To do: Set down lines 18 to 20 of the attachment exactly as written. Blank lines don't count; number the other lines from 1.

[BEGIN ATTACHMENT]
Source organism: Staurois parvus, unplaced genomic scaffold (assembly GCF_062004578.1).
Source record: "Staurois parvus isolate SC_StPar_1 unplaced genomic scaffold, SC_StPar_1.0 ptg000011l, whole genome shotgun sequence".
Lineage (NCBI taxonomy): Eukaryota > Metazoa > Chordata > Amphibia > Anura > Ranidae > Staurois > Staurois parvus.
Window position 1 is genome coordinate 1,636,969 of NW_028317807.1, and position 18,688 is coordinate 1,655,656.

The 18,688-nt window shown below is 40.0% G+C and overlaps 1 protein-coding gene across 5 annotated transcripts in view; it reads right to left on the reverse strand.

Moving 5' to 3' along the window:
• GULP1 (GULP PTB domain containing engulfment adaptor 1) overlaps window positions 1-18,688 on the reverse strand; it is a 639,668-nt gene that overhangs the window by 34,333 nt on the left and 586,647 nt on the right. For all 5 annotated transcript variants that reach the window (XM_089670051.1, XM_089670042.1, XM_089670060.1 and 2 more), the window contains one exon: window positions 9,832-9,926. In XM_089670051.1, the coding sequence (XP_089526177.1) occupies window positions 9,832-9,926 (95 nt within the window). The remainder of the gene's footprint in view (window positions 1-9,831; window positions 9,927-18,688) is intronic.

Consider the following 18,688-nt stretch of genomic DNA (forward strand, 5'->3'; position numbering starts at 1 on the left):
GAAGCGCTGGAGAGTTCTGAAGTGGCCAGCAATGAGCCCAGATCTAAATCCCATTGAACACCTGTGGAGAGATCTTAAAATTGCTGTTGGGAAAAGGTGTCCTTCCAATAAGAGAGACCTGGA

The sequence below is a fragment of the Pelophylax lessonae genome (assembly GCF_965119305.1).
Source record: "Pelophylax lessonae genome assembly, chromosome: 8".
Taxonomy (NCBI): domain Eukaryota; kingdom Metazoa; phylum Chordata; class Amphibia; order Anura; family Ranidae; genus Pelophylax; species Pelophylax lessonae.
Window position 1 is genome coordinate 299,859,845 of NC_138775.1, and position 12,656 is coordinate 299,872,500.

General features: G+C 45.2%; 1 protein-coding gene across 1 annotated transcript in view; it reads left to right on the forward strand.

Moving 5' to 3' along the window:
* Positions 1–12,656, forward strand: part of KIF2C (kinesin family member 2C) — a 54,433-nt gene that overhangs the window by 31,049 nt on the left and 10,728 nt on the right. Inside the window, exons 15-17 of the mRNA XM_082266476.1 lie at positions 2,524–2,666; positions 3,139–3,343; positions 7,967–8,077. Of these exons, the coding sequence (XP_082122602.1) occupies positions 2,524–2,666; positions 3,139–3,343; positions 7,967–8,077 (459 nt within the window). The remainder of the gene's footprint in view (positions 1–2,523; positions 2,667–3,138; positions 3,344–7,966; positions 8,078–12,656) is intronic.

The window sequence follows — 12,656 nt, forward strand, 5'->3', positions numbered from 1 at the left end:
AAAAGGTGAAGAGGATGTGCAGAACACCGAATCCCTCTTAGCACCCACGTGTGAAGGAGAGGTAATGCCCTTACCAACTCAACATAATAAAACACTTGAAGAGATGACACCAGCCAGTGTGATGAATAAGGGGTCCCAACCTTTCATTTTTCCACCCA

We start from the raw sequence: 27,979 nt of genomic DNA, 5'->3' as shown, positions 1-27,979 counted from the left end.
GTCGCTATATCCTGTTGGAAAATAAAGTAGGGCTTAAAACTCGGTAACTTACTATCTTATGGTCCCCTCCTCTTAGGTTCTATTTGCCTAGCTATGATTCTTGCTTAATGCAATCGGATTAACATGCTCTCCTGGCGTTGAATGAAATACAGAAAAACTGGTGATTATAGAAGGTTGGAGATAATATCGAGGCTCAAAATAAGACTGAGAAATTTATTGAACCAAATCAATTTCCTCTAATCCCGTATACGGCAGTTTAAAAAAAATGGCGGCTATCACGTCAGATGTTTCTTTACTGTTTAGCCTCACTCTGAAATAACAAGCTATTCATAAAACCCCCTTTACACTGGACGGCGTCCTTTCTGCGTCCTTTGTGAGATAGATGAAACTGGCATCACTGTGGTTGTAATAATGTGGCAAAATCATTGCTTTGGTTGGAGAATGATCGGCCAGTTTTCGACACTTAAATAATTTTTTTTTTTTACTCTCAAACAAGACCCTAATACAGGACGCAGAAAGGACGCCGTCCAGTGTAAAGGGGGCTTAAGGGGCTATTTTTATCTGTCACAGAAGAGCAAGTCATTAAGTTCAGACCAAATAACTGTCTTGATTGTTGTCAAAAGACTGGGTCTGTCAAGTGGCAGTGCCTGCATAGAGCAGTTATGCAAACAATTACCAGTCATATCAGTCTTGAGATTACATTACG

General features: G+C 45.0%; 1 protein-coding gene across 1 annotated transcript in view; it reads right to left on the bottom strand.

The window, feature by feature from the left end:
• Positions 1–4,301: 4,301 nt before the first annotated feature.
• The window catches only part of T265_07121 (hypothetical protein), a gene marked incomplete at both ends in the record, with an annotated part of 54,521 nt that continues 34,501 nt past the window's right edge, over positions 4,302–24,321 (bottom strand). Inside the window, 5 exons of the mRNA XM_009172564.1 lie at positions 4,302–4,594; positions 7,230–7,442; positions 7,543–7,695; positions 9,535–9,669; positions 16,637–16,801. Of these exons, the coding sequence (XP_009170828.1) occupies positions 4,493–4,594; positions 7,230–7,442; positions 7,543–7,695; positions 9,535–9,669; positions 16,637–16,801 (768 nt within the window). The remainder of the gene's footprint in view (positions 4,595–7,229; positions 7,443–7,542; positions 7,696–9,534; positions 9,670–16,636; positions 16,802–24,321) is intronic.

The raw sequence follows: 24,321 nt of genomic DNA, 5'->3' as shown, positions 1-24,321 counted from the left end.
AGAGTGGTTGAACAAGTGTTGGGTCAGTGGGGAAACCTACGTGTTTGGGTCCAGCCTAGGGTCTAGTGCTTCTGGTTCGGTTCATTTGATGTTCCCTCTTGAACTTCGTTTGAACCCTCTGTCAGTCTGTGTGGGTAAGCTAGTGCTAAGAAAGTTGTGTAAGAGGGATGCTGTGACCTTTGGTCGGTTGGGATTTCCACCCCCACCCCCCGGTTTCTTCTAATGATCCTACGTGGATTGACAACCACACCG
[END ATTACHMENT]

AAAAGGTGAAGAGGATGTGCAGAACACCGAATCCCTCTTAGCACCCACGTGTGAAGGAGAGGTAATGCCCTTACCAACTCAACATAATAAAACACTTGAAGAGATGACACCAGCCAGTGTGATGAATAAGGGGTCCCAACCTTTCATTTTTCCACCCA

We start from the raw sequence: 27,979 nt of genomic DNA, 5'->3' as shown, positions 1-27,979 counted from the left end.
GTCGCTATATCCTGTTGGAAAATAAAGTAGGGCTTAAAACTCGGTAACTTACTATCTTATGGTCCCCTCCTCTTAGGTTCTATTTGCCTAGCTATGATTCTTGCTTAATGCAATCGGATTAACATGCTCTCCTGGCGTTGAATGAAATACAGAAAAACTGGTGATTATAGAAGGTTGGAGATAATATCGAGGCTCAAAATAAGACTGAGAAATTTATTGAACCAAATCAATTTCCTCTAATCCCGTATACGGCAGTTTAAAAAAAATGGCGGCTATCACGTCAGATGTTTCTTTACTGTTTAGCCTCACTCTGAAATAACAAGCTATTCATAAAACCCCCTTTACACTGGACGGCGTCCTTTCTGCGTCCTTTGTGAGATAGATGAAACTGGCATCACTGTGGTTGTAATAATGTGGCAAAATCATTGCTTTGGTTGGAGAATGATCGGCCAGTTTTCGACACTTAAATAATTTTTTTTTTTTACTCTCAAACAAGACCCTAATACAGGACGCAGAAAGGACGCCGTCCAGTGTAAAGGGGGCTTAAGGGGCTATTTTTATCTGTCACAGAAGAGCAAGTCATTAAGTTCAGACCAAATAACTGTCTTGATTGTTGTCAAAAGACTGGGTCTGTCAAGTGGCAGTGCCTGCATAGAGCAGTTATGCAAACAATTACCAGTCATATCAGTCTTGAGATTACATTACG